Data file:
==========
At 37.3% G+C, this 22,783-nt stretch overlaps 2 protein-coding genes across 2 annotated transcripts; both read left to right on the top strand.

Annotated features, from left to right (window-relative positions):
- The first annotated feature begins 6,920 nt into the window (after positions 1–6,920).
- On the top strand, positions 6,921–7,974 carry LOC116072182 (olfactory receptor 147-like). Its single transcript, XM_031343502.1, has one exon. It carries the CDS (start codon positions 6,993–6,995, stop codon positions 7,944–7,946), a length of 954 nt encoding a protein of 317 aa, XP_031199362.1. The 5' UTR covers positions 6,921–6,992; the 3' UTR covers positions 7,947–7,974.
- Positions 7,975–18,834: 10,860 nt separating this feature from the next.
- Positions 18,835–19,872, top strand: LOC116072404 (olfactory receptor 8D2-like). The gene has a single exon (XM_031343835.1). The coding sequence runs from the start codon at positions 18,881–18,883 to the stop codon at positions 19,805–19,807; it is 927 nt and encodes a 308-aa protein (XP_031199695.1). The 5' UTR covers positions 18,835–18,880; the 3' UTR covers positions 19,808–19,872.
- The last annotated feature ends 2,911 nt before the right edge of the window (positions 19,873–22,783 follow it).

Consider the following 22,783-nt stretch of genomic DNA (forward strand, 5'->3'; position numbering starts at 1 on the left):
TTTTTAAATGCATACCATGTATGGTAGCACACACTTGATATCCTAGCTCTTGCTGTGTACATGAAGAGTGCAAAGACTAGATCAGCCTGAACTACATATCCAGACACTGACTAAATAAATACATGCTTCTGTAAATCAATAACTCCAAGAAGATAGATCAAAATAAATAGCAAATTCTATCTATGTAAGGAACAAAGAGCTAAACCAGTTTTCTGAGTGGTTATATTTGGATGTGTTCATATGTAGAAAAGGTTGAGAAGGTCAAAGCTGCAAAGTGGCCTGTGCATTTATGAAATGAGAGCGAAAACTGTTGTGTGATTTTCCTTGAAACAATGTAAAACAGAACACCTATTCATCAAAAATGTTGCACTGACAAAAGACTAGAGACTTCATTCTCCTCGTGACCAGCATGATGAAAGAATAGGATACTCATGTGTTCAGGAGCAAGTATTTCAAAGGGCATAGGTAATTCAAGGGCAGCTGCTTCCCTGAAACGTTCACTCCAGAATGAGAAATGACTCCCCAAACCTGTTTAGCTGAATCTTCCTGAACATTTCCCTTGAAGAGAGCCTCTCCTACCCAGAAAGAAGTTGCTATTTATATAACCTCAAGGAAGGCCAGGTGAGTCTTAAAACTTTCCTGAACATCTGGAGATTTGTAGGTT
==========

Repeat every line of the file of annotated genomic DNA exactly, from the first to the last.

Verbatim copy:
At 37.3% G+C, this 22,783-nt stretch overlaps 2 protein-coding genes across 2 annotated transcripts; both read left to right on the top strand.

Annotated features, from left to right (window-relative positions):
- The first annotated feature begins 6,920 nt into the window (after positions 1–6,920).
- On the top strand, positions 6,921–7,974 carry LOC116072182 (olfactory receptor 147-like). Its single transcript, XM_031343502.1, has one exon. It carries the CDS (start codon positions 6,993–6,995, stop codon positions 7,944–7,946), a length of 954 nt encoding a protein of 317 aa, XP_031199362.1. The 5' UTR covers positions 6,921–6,992; the 3' UTR covers positions 7,947–7,974.
- Positions 7,975–18,834: 10,860 nt separating this feature from the next.
- Positions 18,835–19,872, top strand: LOC116072404 (olfactory receptor 8D2-like). The gene has a single exon (XM_031343835.1). The coding sequence runs from the start codon at positions 18,881–18,883 to the stop codon at positions 19,805–19,807; it is 927 nt and encodes a 308-aa protein (XP_031199695.1). The 5' UTR covers positions 18,835–18,880; the 3' UTR covers positions 19,808–19,872.
- The last annotated feature ends 2,911 nt before the right edge of the window (positions 19,873–22,783 follow it).

Consider the following 22,783-nt stretch of genomic DNA (forward strand, 5'->3'; position numbering starts at 1 on the left):
TTTTTAAATGCATACCATGTATGGTAGCACACACTTGATATCCTAGCTCTTGCTGTGTACATGAAGAGTGCAAAGACTAGATCAGCCTGAACTACATATCCAGACACTGACTAAATAAATACATGCTTCTGTAAATCAATAACTCCAAGAAGATAGATCAAAATAAATAGCAAATTCTATCTATGTAAGGAACAAAGAGCTAAACCAGTTTTCTGAGTGGTTATATTTGGATGTGTTCATATGTAGAAAAGGTTGAGAAGGTCAAAGCTGCAAAGTGGCCTGTGCATTTATGAAATGAGAGCGAAAACTGTTGTGTGATTTTCCTTGAAACAATGTAAAACAGAACACCTATTCATCAAAAATGTTGCACTGACAAAAGACTAGAGACTTCATTCTCCTCGTGACCAGCATGATGAAAGAATAGGATACTCATGTGTTCAGGAGCAAGTATTTCAAAGGGCATAGGTAATTCAAGGGCAGCTGCTTCCCTGAAACGTTCACTCCAGAATGAGAAATGACTCCCCAAACCTGTTTAGCTGAATCTTCCTGAACATTTCCCTTGAAGAGAGCCTCTCCTACCCAGAAAGAAGTTGCTATTTATATAACCTCAAGGAAGGCCAGGTGAGTCTTAAAACTTTCCTGAACATCTGGAGATTTGTAGGTT